Katie: Average daily volume, or ADV, for equities in 2022 was 11.9 billion shares, +4.1% Y/Y. The pattern for equity ADV in the COVID era is now: +55.4% Y/Y in 2020; +4.4% in 2021; and then the +4.1% in 2022. We have seen increases in average volumes every year since COVID struck, albeit at slowing paces. It appears equity ADV could continue to climb if not at least remain at these elevated levels.

Interestingly, while the growth rate for the annual averages were in line for the last two years, over 4%, the other markers have come down. Both the 2022 peak and trough were lower than the prior year. The ADV pattern is remaining more solidly in the 10-11 billion shares traded range, i.e. sticking around the mean.

Looking at the patterns of daily spikes in equity ADV, 2022 experienced many more daily spikes than the prior year. In general, it remained higher for longer. 221 days with a daily volume greater than 10 billion shares represents 88.0% of the year at these higher levels. This was on top of the 2021 trend, with 63.1% of days trading over 10 billion shares. Could equity ADV in the 11-12 billion shares range – or at least steadfastly greater than 10 billion shares – be the new normal?

Ken: Before we move onto the survey – and we already touched on the complete reversal in capital formation in the intro – do you have anything else to add in this area?

Katie: In last year’s report, we spoke too soon about the direction of the IPO cycle. 2022 was a rough year for IPOs. To highlight – or should we say lowlight – how the 2022 deal value of $8.5 billion compared to average historical levels across the decades, 2022 was -83.0% to the full time series average of $50.1 billion and -92.9% to the COVID Era average of $119.5 billion.

Looking forward, the IPO pipeline – deals announced but not yet closed – total in 2022 was $3.3 billion. Best case scenario, summing all of the deals announced but not closed since 2019, there is $6.0 billion sitting in the pipeline, at least on paper.

Also, after seeing an explosion of SPACs during the COVID era – 2020-2021 deal value averaged $123.0 billion, 53.3x the historical average and 10.7x the three years prior to COVID average the SPAC party came to a stop in 2022, as deal value dropped to $13.1 billion, -91.9% Y/Y. We estimate that there were around $20 billion in SPACs announced in 2021 that never closed.

But to leave this section on a happy note, the number of listed companies remained above the 6,000 level – a hurdle we’ve struggled to get back over since the early 2000s. The 2022 number was 6,240, +0.4% Y/Y.  

Ken: Now let’s shift to the forward looking view. Can you walk us through the results from our market structure survey, our outlook for 2023 of sorts.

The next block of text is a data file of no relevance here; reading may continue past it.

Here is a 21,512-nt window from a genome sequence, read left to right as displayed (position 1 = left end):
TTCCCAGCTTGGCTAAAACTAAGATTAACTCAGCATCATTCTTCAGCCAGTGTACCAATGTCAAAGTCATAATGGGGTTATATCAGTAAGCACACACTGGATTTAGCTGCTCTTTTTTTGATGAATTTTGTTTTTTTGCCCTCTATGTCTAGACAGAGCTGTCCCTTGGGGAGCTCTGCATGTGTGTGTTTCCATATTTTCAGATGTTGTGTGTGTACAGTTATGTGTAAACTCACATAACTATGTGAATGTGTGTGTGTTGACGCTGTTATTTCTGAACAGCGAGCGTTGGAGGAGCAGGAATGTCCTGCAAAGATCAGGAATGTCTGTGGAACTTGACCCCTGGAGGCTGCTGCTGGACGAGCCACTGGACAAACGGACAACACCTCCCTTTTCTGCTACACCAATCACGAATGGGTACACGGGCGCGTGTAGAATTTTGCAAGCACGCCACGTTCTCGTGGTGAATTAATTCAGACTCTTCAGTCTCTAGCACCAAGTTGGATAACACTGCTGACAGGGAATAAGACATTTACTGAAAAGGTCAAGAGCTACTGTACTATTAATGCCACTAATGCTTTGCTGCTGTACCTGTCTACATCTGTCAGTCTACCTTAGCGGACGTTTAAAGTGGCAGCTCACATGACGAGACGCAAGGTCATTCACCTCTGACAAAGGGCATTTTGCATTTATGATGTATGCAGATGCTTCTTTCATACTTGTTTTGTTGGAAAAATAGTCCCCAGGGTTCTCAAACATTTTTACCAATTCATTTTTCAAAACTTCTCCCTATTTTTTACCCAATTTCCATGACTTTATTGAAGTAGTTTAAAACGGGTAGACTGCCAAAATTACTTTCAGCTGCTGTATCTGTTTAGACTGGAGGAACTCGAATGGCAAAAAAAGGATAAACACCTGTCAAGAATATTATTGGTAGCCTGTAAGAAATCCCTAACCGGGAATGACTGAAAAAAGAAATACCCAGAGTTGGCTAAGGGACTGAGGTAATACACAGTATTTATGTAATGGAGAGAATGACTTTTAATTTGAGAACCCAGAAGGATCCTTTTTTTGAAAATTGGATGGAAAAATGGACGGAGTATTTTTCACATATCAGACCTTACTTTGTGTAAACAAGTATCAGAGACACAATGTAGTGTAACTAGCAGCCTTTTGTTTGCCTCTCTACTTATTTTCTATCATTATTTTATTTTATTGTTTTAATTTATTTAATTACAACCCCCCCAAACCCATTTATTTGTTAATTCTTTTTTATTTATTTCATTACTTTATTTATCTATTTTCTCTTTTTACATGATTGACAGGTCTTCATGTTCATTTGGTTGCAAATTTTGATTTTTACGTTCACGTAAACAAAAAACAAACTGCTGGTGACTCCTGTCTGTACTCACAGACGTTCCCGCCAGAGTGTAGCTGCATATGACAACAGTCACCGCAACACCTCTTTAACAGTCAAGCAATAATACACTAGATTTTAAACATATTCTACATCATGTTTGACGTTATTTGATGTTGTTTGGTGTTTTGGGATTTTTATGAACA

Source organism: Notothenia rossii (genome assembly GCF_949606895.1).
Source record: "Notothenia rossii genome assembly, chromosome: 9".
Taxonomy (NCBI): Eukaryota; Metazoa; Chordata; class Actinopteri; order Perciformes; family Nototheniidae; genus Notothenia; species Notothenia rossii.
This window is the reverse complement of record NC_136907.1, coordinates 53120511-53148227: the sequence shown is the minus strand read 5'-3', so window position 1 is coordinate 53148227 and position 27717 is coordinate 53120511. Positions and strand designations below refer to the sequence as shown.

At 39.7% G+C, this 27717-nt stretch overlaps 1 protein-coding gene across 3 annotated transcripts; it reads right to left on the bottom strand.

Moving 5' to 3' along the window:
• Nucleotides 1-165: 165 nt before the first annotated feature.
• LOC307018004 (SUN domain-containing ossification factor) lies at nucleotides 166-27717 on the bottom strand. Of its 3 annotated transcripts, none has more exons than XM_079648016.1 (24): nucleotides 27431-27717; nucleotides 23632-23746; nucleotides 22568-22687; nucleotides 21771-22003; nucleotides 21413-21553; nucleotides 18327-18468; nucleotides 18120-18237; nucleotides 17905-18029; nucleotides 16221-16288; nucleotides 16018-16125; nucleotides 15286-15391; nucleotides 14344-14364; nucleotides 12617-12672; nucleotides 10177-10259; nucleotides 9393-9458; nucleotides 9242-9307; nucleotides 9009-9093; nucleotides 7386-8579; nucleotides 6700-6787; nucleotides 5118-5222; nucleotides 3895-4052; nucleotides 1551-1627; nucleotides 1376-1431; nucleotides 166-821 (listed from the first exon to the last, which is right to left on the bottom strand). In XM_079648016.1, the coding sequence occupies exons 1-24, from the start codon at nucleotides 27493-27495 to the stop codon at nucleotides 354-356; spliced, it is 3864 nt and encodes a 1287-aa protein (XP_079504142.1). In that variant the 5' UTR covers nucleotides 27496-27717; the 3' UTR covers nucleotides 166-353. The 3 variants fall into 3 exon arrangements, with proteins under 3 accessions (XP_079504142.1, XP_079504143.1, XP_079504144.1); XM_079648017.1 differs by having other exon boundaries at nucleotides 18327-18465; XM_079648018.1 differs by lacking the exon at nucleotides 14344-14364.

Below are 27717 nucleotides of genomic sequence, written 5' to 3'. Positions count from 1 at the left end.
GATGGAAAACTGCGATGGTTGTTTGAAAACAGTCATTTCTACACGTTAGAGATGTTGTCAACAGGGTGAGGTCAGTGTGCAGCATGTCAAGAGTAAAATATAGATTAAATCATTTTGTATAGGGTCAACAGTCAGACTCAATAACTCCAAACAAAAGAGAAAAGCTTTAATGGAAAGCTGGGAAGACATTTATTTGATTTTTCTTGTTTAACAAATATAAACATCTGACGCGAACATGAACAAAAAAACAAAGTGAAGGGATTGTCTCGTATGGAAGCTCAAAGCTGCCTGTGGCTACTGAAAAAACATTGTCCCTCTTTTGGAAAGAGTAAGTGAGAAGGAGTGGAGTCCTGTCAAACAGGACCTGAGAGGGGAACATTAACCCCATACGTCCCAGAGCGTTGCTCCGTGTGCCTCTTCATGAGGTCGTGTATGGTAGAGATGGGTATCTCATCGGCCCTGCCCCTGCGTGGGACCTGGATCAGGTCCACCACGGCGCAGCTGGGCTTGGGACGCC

Katie: As we stated earlier in this report, what a difference a year makes. The majority of survey respondents expect markets to decline somewhat further as we move through the year – with 51.2% of responses – whereas last year respondents were mixed between expanding at a slower pace and declining somewhat. Not surprisingly, the top risks this year to both the upside and the downside were: inflation, monetary policy, and geopolitical events. While inflation and monetary policy were listed last year, positioning shifted across surveys, and geopolitical was a new entrant to the top three.

Survey respondents’ expectations for both the VIX and equity ADV have increased since the last survey, with few people expecting a return to historical levels for either.

  • VIX is expected to be in the 20-25 range, with 53.7% of responses
  • Equity ADV is expected to be in the 10-15 billion shares range, with 63.4% of responses

Finally, we asked survey respondents about retail investor participation. In equities, there was no change in responses. The estimate remains in the 20-30% range, with 61.5% of respondents. Going forward expectations to decrease somewhat, with 50.0% of respondents.

In options, respondents’ estimates for participation dropped about 10 pps, as projected in last year’s survey. The estimate is now in the 20-30%, with 48.6% of respondents. Going forward expectations to remain about the same, 35.9% of respondents. Last year, respondents replied this level would drop going forward, and they appear to be right.

Ken: With that, I think we covered the highlights of the report. Thank you again Katie for the insights. And thank you to the listeners for joining us today – I really do encourage you to view the report. We like to think that if there’s a data point people are interested in, it is in this report. To read the entire report, please visit

Kenneth E. Bentsen, Jr. is President and CEO of SIFMA. Mr. Bentsen is also Chair of the International Council of Securities Associations (ICSA), Co-Chair of the British American Finance Alliance (BAFA)

Katie Kolchin, CFA is Managing Director, Head of Research for SIFMA and the author of SIFMA Insights.